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Tuesday, November 12, 2013

The Cold Elf by John Garrett Promotional Book Tour

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About the Author


john-garrett-author-pic  I'm John Garrett, an author and artist who loves Comics, Art, Sci-fi, Fantasy, Web and Tech stuff -also I prefer food in sandwich form.   My main site is Hypertransitory.com, where I write about all kinds of stuff and show the latest art I've created. Head on over if you're interested in learning more about me. See you there!    





Author Links
Website: http://thecoldelf.com/
Blog: http://hypertransitory.com/
Facebook: http://www.facebook.com/hypertransitory
Twitter: http://twitter.com/johngarrettx


Purchase Link (Kindle, iBooks and Nook versions available): http://thecoldelf.com



The Cold ElfTITLE: The Cold Elf
AUTHOR: John Garrett
GENRE: Fantasy

PRICE (Standard version): $0.99 - for one device (contains 5-piece art gallery)

PRICE (Premium Package): $2.99 - includes epub and mobi versions, 15 pieces of hi-res art plus the Artist's Diary pdf.

SYNOPSIS: A young, bitter Elf undertakes a solitary journey, in search of a weapon that could be the last hope of his people.    




Excerpts:


Jorr had never seen snow before. It wasn't the kind of weather that Elves traditionally preferred, and so they had little to do with snow.
Stepping shakily out of his boat, Jorr's foot sank deep into a mass of the damp substance. If the wetness of the sea couldn't get through his oiled leather boots, he knew this snow would fare no better. Still, the cold was unpleasant.
He stood and stretched, satisfied that he could do so after three long days on the sea. He looked out over the vastness of icy, dark gray water he had just crossed and frowned. It had taken so long, it was hard to believe that he had sailed across the narrowest part. Crossing that water again was not something to look forward to.
Then another thought - depending on what he found here, maybe he wouldn't have to?
In any event, he was here now. He still had a good distance to travel if the maps were correct.
Jorr grasped the side of the small boat that had been his home for the past three days and pulled it completely onto the shore.
The snow had stopped falling, yet there was plenty of it already on the ground here. The day was overcast, but was beginning to get darker, and the wind wasn't helping with cold or visibility. Waves of snow dust were washing over him. He pulled the hood of his cloak over his bald head. He had waited too late. The hood had collected snow inside of it, and now it fell down past the side of his face and down his neck.
What a vile substance!
He resigned himself to the sensation, then looked around some more. The snow-covered beach was stark white, contrasted with a row of dark, dead trees a short distance away.
A very lonely place.
Jorr dragged the boat through the snow up towards the trees. He was so tired, but he had to get to those trees and start a fire, or he might fall asleep and freeze to death.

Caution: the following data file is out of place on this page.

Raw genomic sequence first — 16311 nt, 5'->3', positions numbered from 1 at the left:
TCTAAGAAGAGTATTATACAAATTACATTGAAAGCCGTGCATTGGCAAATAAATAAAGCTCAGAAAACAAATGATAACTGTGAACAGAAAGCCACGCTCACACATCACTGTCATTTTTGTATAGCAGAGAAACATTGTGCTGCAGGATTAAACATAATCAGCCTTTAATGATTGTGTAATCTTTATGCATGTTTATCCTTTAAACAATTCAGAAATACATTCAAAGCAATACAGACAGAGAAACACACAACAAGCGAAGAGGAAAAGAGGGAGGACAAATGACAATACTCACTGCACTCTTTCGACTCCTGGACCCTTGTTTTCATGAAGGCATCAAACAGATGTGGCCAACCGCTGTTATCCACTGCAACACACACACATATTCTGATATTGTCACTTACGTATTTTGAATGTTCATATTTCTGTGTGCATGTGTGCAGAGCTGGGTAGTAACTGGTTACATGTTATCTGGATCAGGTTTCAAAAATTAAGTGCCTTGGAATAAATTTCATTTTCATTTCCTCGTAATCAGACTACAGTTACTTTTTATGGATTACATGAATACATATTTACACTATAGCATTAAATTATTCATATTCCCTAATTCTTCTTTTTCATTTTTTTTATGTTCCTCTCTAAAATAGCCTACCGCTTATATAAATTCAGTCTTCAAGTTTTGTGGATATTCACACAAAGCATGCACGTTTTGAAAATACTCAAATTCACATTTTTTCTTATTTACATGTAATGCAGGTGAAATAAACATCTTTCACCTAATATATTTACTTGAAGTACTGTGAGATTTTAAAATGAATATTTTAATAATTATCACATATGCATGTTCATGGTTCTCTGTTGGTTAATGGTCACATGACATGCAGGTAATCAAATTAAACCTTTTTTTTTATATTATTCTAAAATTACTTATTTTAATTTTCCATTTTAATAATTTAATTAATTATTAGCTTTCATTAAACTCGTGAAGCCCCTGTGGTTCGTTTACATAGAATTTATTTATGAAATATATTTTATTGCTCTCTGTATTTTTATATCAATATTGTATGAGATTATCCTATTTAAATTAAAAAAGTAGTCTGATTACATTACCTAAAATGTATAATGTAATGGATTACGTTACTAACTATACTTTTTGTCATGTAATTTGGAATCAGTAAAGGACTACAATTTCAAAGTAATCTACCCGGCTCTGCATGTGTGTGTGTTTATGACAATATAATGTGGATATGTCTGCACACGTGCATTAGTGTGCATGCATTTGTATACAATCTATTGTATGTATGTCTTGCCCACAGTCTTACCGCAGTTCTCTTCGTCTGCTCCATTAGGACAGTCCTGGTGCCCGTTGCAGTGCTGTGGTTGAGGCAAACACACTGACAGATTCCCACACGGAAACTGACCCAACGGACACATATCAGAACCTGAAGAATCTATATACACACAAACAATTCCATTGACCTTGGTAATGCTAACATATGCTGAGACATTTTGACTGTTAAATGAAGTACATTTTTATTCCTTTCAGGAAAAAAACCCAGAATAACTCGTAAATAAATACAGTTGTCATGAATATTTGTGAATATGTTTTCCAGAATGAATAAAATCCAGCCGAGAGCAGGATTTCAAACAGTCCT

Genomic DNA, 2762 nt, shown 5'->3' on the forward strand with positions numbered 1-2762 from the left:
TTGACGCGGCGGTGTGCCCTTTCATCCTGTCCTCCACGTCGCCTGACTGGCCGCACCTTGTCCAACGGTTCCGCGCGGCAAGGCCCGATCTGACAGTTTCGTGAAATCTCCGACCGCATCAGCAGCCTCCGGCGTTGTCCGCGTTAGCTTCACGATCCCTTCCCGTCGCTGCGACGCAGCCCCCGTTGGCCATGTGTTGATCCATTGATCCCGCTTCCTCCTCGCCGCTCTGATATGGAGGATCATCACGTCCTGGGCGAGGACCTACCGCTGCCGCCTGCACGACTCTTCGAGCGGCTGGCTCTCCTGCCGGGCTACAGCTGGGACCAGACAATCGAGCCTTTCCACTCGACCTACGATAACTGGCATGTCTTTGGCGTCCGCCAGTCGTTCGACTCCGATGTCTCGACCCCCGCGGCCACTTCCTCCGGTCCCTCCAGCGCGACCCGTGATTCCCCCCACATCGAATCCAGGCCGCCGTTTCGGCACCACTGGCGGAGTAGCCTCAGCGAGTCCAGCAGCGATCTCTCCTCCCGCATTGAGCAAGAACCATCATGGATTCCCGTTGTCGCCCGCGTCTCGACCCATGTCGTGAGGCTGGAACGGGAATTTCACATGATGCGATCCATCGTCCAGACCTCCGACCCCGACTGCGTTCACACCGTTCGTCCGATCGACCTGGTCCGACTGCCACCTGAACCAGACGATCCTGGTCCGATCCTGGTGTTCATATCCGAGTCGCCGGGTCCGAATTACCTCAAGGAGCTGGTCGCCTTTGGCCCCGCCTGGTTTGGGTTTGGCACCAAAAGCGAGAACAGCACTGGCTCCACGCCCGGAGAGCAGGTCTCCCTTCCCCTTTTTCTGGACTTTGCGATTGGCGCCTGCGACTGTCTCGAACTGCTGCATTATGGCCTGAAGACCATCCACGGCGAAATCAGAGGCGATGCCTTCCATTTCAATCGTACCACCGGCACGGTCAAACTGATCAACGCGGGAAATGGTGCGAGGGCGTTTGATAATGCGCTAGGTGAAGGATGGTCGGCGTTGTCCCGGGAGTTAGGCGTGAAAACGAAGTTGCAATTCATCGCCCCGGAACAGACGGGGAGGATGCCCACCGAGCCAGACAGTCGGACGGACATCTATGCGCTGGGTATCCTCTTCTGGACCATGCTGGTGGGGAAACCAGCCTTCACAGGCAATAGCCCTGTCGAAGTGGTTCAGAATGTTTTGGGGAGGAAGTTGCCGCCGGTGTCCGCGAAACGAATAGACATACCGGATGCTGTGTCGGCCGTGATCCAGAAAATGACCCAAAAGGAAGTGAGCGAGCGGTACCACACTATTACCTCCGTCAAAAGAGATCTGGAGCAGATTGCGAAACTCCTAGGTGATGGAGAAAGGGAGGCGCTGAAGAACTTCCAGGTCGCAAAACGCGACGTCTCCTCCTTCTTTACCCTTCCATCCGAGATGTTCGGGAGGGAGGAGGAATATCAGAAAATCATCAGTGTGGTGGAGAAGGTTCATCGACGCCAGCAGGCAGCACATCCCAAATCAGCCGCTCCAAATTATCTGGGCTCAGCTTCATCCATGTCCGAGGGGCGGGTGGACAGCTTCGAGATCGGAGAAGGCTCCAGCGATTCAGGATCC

If that happened, the hope of the Elven people would die with him.
Grasping the small pouch he carried reminded him of how painfully little food he had been able to bring. The Elves had little enough at all in these dark times, and Jorr had hidden away as much as he could before his trip. It was not mucht. He had hoped for a bountiful forest where he could hunt, but as the island had grown into view bit by bit he had realized the forest was dead.
Just as the Elders had said it would be.
They were right about this, but that didn't mean they were right about everything. In Jorr's opinion, the Elders were wrong about most everything, and were not relevant any longer. Only a little time left, and they would see that he was right. Although he was but fifty years of age, and considered a child, he felt he was the one seeing reality, while the Elders were content to meekly accept their fate.
Shivering, Jorr realized that he was standing around freezing instead of building his fire.
Leaving his boat by the forest edge, he made his way through the trees and found what he considered to be an acceptable spot to make a fire. There was a row of trees grown tightly enough together to block much of the wind and the snow, so beside them the ground was only lightly covered.
Jorr opened his pack and withdrew the Fire Element.
The dull red rock glowed warm in his hands. Powerful guilt came over him. Although snow was new to him, the Elven people were no strangers to cold. They lived in a land that was nearly all desert, and the nights were as mercilessly cold as the days were hot. It seemed every night you would wish for the same burning sun that you cursed during the day.
Fire Elements were precious. They represented the last vestiges of magic the Elves still possessed. Supposedly they were used as children's fireworks back in the Before-Times, but now the few they had left were critical to surviving the cold nights of the ShirraLand Expanse where the Elves resided.
All Elves were now taught to make a fire as soon as they could hold a stick, so Jorr knew he could make one from the wood in these dead trees if necessary, but he couldn't take the chance that there would be no forest here. He had to be sure he could survive his journey, so he had stolen one of the Fire Elements the night he left.
It would all be worth it. He did this not for himself, but for all the Elven people.




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